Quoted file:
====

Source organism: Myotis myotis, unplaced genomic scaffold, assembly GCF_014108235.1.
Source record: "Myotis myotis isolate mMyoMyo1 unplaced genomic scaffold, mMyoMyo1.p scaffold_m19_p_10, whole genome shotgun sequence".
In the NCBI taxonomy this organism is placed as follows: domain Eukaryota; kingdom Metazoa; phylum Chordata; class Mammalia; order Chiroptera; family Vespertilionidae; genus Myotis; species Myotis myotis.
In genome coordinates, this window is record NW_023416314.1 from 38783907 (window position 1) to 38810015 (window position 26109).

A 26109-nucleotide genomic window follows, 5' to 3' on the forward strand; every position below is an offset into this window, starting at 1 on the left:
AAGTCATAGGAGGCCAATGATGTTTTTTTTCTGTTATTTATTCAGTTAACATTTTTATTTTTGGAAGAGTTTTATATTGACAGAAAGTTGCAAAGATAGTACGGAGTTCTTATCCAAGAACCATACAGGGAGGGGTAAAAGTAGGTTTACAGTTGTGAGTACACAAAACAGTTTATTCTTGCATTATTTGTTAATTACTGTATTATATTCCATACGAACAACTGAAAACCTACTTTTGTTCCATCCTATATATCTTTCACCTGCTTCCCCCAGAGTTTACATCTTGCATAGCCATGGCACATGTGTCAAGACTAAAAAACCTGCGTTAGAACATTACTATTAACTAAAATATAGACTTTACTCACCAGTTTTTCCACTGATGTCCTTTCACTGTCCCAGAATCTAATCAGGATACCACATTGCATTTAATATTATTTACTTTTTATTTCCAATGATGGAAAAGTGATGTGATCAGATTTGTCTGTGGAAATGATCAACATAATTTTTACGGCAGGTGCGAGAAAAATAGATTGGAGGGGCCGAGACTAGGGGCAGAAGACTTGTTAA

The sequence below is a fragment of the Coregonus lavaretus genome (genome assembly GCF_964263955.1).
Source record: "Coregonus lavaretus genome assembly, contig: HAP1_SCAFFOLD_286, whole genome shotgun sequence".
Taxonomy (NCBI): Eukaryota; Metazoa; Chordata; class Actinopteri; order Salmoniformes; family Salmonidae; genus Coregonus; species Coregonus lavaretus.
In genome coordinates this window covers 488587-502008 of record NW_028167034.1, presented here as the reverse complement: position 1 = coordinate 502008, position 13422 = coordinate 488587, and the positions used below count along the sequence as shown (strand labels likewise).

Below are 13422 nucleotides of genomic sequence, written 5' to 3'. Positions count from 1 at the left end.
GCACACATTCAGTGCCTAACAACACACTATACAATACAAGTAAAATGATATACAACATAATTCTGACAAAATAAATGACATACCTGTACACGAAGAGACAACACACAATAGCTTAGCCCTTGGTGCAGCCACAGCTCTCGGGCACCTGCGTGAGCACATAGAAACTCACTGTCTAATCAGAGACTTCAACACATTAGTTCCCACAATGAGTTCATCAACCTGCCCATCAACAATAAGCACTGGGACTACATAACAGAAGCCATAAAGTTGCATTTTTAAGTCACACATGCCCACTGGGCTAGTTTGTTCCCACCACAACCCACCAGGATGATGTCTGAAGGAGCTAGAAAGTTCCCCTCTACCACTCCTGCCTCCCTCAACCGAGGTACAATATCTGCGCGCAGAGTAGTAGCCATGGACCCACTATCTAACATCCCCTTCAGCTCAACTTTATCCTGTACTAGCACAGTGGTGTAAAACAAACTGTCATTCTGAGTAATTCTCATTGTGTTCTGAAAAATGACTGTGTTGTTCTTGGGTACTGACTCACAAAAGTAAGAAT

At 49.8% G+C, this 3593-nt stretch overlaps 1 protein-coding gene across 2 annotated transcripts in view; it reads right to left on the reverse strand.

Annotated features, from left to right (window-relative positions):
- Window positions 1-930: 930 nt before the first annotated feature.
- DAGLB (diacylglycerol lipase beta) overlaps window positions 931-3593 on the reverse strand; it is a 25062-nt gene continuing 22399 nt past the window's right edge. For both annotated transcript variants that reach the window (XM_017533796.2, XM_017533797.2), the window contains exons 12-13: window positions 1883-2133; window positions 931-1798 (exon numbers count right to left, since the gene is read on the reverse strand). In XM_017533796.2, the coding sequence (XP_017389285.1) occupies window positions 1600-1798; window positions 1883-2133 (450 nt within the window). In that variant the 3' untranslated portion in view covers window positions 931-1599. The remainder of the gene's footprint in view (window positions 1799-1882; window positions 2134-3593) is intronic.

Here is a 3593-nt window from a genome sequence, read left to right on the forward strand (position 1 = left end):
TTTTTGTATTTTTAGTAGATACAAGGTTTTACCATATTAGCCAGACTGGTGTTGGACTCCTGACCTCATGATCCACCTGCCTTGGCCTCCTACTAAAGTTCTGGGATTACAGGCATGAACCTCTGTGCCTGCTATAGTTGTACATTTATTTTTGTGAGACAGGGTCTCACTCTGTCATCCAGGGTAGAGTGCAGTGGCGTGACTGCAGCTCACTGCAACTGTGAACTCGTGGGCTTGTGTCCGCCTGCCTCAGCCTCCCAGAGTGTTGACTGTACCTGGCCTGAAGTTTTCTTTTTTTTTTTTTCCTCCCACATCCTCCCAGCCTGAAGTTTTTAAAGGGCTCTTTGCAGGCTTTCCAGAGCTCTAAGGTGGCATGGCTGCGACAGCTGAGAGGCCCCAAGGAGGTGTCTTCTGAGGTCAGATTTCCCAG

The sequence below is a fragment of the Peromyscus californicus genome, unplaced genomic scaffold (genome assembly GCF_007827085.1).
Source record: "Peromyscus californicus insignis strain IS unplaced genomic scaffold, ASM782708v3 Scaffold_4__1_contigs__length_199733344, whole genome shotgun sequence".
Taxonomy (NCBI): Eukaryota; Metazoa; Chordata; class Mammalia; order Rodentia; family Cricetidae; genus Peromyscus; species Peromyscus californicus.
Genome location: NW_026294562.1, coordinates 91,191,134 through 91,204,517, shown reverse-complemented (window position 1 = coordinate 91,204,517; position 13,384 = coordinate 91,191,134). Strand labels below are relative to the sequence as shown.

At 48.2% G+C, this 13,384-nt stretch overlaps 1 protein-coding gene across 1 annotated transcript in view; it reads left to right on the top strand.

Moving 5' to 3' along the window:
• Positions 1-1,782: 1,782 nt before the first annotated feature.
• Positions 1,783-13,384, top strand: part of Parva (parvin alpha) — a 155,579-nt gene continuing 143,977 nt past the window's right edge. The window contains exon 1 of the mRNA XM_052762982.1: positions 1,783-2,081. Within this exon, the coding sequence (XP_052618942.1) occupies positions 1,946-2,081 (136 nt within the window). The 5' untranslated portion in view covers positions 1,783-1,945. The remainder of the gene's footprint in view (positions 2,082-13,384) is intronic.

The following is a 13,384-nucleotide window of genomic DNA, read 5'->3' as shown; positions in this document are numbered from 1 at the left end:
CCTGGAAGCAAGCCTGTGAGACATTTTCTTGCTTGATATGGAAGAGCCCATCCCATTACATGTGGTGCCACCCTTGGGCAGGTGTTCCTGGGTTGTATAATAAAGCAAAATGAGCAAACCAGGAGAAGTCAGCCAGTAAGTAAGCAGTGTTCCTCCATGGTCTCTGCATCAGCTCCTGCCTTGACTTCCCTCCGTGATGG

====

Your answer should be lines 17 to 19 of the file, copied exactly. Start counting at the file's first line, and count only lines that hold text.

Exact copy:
Here is a 3593-nt window from a genome sequence, read left to right on the forward strand (position 1 = left end):
TTTTTGTATTTTTAGTAGATACAAGGTTTTACCATATTAGCCAGACTGGTGTTGGACTCCTGACCTCATGATCCACCTGCCTTGGCCTCCTACTAAAGTTCTGGGATTACAGGCATGAACCTCTGTGCCTGCTATAGTTGTACATTTATTTTTGTGAGACAGGGTCTCACTCTGTCATCCAGGGTAGAGTGCAGTGGCGTGACTGCAGCTCACTGCAACTGTGAACTCGTGGGCTTGTGTCCGCCTGCCTCAGCCTCCCAGAGTGTTGACTGTACCTGGCCTGAAGTTTTCTTTTTTTTTTTTTCCTCCCACATCCTCCCAGCCTGAAGTTTTTAAAGGGCTCTTTGCAGGCTTTCCAGAGCTCTAAGGTGGCATGGCTGCGACAGCTGAGAGGCCCCAAGGAGGTGTCTTCTGAGGTCAGATTTCCCAG

The sequence below is a fragment of the Peromyscus californicus genome, unplaced genomic scaffold (genome assembly GCF_007827085.1).